The gas tank on the restored unit has two compartments, a larger one for gas and a smaller one which is connected through tubing to the engine crankcase. Presumably the smaller compartment was intended as an oil reserve. The round ends of the gas tank had the remains of a decal, but it was too deteriorated to read. Doug and I both feel that the decal was essentially the same as the Motor Macultivator logo that I used as a heading for this article. I created a digital image of the logo as shown in the August, 1921 Farm Mechanics magazine. Then I edited and expanded it, and gave the good folks at GEM specific instructions as to what size to print it. I wanted it to be available to anyone out there in Old Engine Land who wanted to use it as an exact-size pattern for their restoration project.
Both Macultivators have a spring-loaded wooden cone clutch in the flywheel. The unrestored unit has an apparently authentic means of engaging the clutch from the handles, whereas it appears that the restored unit never had this attachment. This is somewhat surprising, as the above-quoted May 1919 newspaper article states that both the throttle and the clutch were controlled from the handles. This difference between the two units leads us to speculate that the restored unit is somewhat older than the unrestored unit. Other differences are that the newer model has a longer stroke, larger connecting rod bearing, and individual tin cooling fins on the flywheel.
This concludes the findings of my research; I hope that it has been of interest to GEM readers. If anyone has a Macultivator, spare parts, relevant literature, or just would like to talk about them, please contact Doug or me.
Farm Mechanics (magazine)
Farm Implement News (buyers guide)
Sandusky City Directories
1915, 16-17, 19-20, 21-22
Sandusky Register (newspaper)
December 29, 1914,
May 27, 1919
June 22, 1919
Sandusky Star Journal (newspaper)
June 11, 1918
Toledo City Directories
1921, 22, 23, 24, 25, 26
Article from March 1, 1920 Chilton Tractor Journal.
Motor Macultivator is Light Two-Wheel Garden Tractor
THE small two-wheel garden-tractor built by the Macultivator Co., Sandusky, Ohio, has features which are of more than passing interest to both dealer and market gardner. To begin with, it is just a garden cultivator propelled by an engine, and is not designed for, nor erpected to do, plowing. Its simplicity, compactness and light weight are features that appeal to the user. It can be backed, which is also important. Being 17 in. overall in width, and having a 9-in. clearance, makes it possible to be used in the cultivation of onions, carrots etc., as well as to 'straddle' the row when close cultivation is desired.
The Macultivator is equipped with single-cylinder, air-cooled, 4-cycle engine of the company's own design. It is placed in the center of the machine, between the two drive wheels. The engine has a 2-in.. bore and a 3-in. stroke, developing at 1000 r.p.m. 1 horse-power. The crankcase is a part of the main frame as will be quite readily noted in the illustration.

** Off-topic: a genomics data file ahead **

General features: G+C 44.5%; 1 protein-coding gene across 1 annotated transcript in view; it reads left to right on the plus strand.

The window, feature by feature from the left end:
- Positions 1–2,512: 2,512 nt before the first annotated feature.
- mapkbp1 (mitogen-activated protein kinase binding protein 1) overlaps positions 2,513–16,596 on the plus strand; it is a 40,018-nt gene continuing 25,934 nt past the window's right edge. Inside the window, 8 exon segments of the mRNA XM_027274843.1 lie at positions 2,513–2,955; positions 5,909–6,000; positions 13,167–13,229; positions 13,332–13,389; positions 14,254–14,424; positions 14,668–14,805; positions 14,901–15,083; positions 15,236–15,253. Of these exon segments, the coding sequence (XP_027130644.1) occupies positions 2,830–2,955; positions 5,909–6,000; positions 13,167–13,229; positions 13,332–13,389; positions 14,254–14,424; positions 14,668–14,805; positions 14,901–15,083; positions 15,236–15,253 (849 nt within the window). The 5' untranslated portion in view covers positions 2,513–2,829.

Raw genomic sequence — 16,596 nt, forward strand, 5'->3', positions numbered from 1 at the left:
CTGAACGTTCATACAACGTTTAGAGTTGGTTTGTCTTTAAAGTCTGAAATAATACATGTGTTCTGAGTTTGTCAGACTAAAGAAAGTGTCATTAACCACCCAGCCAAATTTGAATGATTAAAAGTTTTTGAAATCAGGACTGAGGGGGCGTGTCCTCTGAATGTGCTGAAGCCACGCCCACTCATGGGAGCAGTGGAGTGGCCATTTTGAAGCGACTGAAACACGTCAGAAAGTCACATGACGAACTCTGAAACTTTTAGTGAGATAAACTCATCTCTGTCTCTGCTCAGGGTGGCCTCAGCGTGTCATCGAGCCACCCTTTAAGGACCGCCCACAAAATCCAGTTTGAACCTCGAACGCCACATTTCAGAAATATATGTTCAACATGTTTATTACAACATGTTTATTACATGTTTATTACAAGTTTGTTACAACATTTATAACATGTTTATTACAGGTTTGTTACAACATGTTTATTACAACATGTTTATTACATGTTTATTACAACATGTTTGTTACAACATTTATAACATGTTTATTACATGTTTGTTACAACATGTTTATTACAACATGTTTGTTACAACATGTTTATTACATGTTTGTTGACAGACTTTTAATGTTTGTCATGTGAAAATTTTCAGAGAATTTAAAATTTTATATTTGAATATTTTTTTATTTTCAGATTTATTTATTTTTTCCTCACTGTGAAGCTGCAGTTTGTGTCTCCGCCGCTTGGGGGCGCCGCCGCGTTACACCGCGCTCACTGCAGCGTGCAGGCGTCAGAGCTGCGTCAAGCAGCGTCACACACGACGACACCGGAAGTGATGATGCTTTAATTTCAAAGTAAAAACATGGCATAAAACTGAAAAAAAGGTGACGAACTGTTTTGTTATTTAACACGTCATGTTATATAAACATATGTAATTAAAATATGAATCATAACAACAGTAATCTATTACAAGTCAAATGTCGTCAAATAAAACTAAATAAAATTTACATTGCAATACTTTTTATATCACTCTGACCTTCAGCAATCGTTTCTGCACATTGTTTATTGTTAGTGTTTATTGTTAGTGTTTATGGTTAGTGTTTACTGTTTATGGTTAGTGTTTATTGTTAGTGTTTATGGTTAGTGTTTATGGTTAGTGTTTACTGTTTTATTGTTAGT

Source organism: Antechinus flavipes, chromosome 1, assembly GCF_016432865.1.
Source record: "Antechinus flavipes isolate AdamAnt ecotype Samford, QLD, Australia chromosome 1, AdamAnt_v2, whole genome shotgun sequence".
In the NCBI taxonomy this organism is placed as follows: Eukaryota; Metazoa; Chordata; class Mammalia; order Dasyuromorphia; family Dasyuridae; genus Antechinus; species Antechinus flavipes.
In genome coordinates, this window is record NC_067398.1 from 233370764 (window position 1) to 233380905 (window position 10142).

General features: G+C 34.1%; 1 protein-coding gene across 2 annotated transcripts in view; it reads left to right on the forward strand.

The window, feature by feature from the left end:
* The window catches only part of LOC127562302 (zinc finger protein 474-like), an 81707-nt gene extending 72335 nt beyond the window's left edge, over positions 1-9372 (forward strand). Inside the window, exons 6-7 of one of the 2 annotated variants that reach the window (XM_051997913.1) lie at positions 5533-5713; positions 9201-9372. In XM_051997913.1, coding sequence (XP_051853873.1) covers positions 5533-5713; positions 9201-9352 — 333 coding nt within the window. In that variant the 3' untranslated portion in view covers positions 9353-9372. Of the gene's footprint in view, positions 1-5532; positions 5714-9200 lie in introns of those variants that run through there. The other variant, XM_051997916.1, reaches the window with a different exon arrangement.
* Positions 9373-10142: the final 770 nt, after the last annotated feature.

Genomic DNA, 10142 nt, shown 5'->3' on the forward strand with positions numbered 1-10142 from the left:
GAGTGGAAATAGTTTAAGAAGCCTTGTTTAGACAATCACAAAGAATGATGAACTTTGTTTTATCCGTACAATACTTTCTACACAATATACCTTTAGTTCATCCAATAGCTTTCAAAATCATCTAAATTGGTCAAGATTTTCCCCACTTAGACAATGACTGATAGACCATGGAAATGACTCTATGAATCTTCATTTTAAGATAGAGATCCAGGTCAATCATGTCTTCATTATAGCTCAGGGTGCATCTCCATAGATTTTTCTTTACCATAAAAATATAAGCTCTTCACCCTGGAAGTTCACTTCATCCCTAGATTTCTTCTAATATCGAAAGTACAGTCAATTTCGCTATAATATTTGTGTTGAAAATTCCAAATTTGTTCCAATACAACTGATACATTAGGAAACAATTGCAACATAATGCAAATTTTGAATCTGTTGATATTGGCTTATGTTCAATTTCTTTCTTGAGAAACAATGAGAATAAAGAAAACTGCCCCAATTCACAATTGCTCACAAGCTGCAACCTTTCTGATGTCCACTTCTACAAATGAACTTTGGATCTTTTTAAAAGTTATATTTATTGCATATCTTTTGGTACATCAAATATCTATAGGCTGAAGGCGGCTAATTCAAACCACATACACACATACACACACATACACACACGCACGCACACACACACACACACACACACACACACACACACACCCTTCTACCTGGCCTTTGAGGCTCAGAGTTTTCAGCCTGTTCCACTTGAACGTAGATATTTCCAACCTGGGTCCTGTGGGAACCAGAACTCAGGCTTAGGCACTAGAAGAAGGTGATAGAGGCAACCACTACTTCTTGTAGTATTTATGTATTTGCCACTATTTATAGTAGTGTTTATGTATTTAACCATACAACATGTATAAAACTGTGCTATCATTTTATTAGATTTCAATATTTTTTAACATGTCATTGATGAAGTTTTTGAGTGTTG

Cooling is effected by a fan which is driven by a belt from the flywheel. Ignition is furnished by a magneto, and the splash system of lubrication is employed. All the engine gears are enclosed, making them dust- and oil-proof. The machine is equipped with a gasoline tank of about 1-gal. capacity, which is claimed to be sufficient to operate the machine a full working day.
The power is transmitted to the drive wheels through semi-steel gears; the gear ratio being 40:1. The gears can be disengaged by a little lever in front which operates an eccentric. This enables the operator to move the machine without its motive power. The clutch, which is faced with wood blocks and which transmits the power from the engine to the gears, is controlled by a lever from the hand grip on the end of the left handle. By releasing this the machine will stop instantly. The diameter of the bull gears is 14 in. and the drive wheels are 20 in. diam., and have a 3-in. face, with cleats cast integral.
The throttle is controlled from the hand grip at the end of the right handle, which gives the operator complete control of the machine at all times, the speed being under his control, also.
By reason of its low center of gravity and perfect balance the machine is easily steered.
Manufacturer is that the machine can be used with any standard cultivator tools. The tools are attached to a universal tool holder, which, being slotted, permits the adjustment of the tools so that they can be set according to the requirements of the operator. The tool holder is in three sections, which permits the adjustment of the holder as well as the position. To raise the tools from the ground, a lever is provided within easy reach of the operator. This is desirable when moving the machine from one place to another and when turning at the end of the rows. The clearance of 9 in. permits cultivation to within one-half inch of the row.
The weight of the machine is 210 lb.